Is Outreach to Young Families with Children Still Enough?

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“What we really need is more young families with children.” How many times have we heard those familiar words spoken in churches? The image of many young families with children brings memories of a time many churches associate with their heyday decades ago. But there are changed realities to consider if churches want to move forward into the future instead of looking back.

Churches that think of outreach only in terms of young families with children are excluding a large pool of potential new participants.

  • Reality One. Most churches, including mainline churches, are doing as well today in reaching married couples with children living at home as they ever have. Churches have done a remarkable job in consistently and effectively reaching this group.
  • Reality Two. Married couples with children living at home represent a dramatically smaller percentage of the population today than in the past.  So churches are doing an equally good job of reaching this constituency – but they are reaching a declining constituency.

Eighty percent of the U.S. population today does not fit the profile of married couples with children at home. Sociologist Penny Long Marler points out that the 1950s “were a statistical anomaly providing the largest proportional pool of married couples with children in American history.” Since this period coincided with a time of great church growth, it developed a set of patterns for today’s expectations of what is needed for churches to prosper. (Marler, 25)

Consider these changed circumstances.

  • In the 1950s, almost 50 percent of households were comprised of married couples with children. By 1990, that percentage had dropped to a little over 25 percent. (Marler, 28)
  • In 2005, married couples became a minority of households for the first time. (Sam Roberts, New York Times, October 15, 2006)
  • Also in 2005, 51 percent of women said they were living without a spouse, up from 35 percent in 1950. (Sam Roberts, New York Times, January 16, 2007)

Churches that think of outreach only in terms of young families with children are excluding a large pool of potential new participants. A church targeting married couples with children could potentially reach 20 percent of households. Targeting married couples could potentially reach almost 50 percent of households.

“Existent Family Residue”

But what about all the other people who are underrepresented in most congregations? What about the people who are absent because the focus of most churches has been on the groups named above, without comparable attention to the other half of U.S. households?

Marler maintains that the church since the 1950s has been operating off of an “existent family residue” (Marler, 45). That is, most still carry the image of the family of the 1950s as the norm for those the church is seeking. This is because people in the church today are disproportionately people who are in traditional families and those that used to be. (Marler, 50) This “ex-family cohort” maintains considerable institutional loyalty and influence. If they permit their nostalgia to get in the way of changes that would reach newer generations, this group can prevent the church from moving forward. But they can help when their passion for reaching and teaching new generations outweighs their nostalgia.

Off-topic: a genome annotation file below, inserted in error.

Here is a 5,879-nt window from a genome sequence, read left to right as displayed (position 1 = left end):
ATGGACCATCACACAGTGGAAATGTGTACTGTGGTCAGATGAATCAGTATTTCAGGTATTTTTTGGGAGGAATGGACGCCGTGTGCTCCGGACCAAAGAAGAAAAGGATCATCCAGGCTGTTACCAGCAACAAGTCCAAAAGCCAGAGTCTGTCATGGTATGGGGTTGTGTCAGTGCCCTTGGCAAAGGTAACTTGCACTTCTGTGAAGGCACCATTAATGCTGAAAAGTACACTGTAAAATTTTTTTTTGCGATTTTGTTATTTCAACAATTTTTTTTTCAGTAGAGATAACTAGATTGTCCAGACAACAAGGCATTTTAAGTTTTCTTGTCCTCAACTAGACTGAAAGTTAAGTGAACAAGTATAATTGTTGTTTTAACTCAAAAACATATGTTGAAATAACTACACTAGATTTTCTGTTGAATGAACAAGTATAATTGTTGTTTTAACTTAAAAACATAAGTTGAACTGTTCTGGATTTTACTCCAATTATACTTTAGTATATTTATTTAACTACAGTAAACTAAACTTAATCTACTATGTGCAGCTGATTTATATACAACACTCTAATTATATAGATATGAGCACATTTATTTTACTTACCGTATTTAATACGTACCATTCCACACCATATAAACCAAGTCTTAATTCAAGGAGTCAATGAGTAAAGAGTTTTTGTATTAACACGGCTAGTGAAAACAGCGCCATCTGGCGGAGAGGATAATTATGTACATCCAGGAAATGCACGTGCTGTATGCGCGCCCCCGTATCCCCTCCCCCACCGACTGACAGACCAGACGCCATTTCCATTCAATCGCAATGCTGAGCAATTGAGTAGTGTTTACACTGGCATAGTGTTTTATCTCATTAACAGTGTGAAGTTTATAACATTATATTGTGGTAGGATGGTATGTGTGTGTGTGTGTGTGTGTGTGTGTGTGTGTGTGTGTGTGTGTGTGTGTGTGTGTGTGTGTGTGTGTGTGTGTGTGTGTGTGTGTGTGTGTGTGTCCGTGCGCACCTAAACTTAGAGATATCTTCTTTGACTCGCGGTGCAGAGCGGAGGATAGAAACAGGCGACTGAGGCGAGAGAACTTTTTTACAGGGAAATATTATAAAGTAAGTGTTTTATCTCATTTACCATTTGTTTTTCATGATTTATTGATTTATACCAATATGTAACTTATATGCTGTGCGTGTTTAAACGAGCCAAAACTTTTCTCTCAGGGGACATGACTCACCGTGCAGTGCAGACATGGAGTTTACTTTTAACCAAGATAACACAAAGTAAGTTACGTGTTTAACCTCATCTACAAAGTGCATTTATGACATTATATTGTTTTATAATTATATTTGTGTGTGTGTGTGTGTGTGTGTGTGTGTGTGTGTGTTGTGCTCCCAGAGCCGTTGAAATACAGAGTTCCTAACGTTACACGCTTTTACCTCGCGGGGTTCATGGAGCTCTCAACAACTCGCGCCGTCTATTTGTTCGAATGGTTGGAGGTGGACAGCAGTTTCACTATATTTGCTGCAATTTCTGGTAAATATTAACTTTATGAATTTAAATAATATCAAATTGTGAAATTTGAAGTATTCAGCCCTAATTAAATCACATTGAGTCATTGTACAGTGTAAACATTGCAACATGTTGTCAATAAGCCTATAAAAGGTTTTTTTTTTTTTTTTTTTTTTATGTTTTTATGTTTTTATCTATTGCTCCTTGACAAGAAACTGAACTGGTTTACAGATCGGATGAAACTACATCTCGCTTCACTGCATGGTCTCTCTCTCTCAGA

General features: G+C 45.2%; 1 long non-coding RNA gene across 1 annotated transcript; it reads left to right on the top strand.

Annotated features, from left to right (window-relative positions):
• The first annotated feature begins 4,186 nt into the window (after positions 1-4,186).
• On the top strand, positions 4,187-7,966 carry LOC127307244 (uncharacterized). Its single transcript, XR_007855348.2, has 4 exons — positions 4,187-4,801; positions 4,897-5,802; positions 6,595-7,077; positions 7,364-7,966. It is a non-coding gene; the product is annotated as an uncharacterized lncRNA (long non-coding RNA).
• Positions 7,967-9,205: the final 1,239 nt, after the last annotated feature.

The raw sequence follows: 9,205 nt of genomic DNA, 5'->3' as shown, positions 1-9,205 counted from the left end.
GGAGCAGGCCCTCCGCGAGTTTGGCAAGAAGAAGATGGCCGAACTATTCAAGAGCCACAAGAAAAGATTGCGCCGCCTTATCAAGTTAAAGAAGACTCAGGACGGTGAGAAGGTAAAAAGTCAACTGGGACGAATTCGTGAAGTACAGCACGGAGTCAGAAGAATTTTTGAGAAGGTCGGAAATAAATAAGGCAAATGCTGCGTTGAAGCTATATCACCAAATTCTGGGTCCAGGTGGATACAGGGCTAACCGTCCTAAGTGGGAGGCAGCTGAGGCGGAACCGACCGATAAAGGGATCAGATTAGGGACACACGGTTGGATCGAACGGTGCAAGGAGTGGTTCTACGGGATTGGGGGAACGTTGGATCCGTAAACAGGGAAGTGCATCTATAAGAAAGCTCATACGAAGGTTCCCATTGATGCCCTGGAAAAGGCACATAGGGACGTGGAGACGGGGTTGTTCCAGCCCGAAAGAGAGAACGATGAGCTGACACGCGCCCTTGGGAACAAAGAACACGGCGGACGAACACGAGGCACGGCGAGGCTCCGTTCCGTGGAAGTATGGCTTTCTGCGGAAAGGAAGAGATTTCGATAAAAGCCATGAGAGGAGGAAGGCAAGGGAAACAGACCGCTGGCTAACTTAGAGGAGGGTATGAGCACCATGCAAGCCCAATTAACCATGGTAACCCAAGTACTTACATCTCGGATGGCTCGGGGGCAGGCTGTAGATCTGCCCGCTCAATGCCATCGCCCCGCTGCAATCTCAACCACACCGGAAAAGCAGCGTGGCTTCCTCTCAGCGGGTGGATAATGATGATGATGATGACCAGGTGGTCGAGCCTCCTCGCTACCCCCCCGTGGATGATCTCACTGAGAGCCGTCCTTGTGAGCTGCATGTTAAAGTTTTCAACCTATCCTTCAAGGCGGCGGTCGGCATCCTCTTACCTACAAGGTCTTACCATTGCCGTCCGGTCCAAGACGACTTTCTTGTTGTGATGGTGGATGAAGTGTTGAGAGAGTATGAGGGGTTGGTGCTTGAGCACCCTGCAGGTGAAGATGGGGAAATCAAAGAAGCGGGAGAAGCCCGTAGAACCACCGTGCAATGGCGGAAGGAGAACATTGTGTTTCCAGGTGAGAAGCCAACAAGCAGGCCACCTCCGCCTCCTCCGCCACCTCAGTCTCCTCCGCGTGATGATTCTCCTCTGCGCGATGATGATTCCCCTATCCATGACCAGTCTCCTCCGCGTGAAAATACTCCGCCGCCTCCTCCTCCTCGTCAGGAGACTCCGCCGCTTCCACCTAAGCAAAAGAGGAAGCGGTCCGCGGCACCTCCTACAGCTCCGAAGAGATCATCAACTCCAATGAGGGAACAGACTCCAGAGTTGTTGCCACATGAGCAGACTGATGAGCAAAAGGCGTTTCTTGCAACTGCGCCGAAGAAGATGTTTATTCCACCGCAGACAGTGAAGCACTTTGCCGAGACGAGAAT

Marler also points out that, while the newer traditional families in congregations share with the “ex-family cohort” a commitment to the traditional family, the newer families are less likely to view the church itself as an extended traditional family. (Marler, 50)

Who is Being Overlooked?

If we are reaching families with children, then whom are we missing? Who is underrepresented? There are a host of household arrangements today more represented in the population than in churches. A good exercise for churches would be to compare the breakdown of church participants with the makeup of the local population in terms of marital, family, and household arrangement status.

A Leadership survey of clergy asked them how well the church does in reaching various constituencies. The respondents said the church does best at reaching married couples with children. They said retirees, older married couples with no children, empty nesters, and widows are reached “very well.” The survey identified the groups that the church reaches “moderately well” as single parents, divorced, young married couples with no children, and blended families. But there were others, including groups whose numbers are growing significantly, that the church reaches “not well at all.” They included young singles, singles, special needs families, and multi-ethnic families. [Leadership, Fall 2006, 38]

Today’s Challenge

Reaching new people is enough of a challenge for most churches. They do not need the extra burden of waiting for people to return to church who do not exist. In the days ahead, churches are most likely to be fruitful in reaching others if they understand who the people around them are and develop ministries and plans to reach those constituencies, especially those represented in their communities but not in their churches.


Reference: Penny Long Marler, “Lost in the Fifties: The Changing Family and the Nostalgic Church,” in Work, Family, and Religion in Contemporary Society, eds. Nancy Tatom Ammerman and Wade Clark Roof (New York: Routledge, 1995).

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About Author

Dr. Lovett H. Weems, Jr.

Lovett H. Weems Jr. is senior consultant at the Lewis Center for Church Leadership, distinguished professor of church leadership emeritus at Wesley Theological Seminary, and author of several books on leadership.


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